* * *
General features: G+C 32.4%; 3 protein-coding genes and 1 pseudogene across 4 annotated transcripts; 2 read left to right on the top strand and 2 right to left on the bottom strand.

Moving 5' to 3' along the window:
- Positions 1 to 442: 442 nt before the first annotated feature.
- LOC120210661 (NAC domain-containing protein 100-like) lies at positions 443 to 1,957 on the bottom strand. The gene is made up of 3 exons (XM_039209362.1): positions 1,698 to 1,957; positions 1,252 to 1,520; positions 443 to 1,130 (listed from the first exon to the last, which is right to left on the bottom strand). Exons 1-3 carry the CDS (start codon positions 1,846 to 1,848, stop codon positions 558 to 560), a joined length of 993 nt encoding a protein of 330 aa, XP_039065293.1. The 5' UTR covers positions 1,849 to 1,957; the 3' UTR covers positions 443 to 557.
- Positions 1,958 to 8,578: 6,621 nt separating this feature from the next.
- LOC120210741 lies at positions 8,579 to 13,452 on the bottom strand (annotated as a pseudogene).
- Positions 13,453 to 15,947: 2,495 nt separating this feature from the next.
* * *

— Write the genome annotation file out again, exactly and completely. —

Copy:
General features: G+C 32.4%; 3 protein-coding genes and 1 pseudogene across 4 annotated transcripts; 2 read left to right on the top strand and 2 right to left on the bottom strand.

Moving 5' to 3' along the window:
- Positions 1 to 442: 442 nt before the first annotated feature.
- LOC120210661 (NAC domain-containing protein 100-like) lies at positions 443 to 1,957 on the bottom strand. The gene is made up of 3 exons (XM_039209362.1): positions 1,698 to 1,957; positions 1,252 to 1,520; positions 443 to 1,130 (listed from the first exon to the last, which is right to left on the bottom strand). Exons 1-3 carry the CDS (start codon positions 1,846 to 1,848, stop codon positions 558 to 560), a joined length of 993 nt encoding a protein of 330 aa, XP_039065293.1. The 5' UTR covers positions 1,849 to 1,957; the 3' UTR covers positions 443 to 557.
- Positions 1,958 to 8,578: 6,621 nt separating this feature from the next.
- LOC120210741 lies at positions 8,579 to 13,452 on the bottom strand (annotated as a pseudogene).
- Positions 13,453 to 15,947: 2,495 nt separating this feature from the next.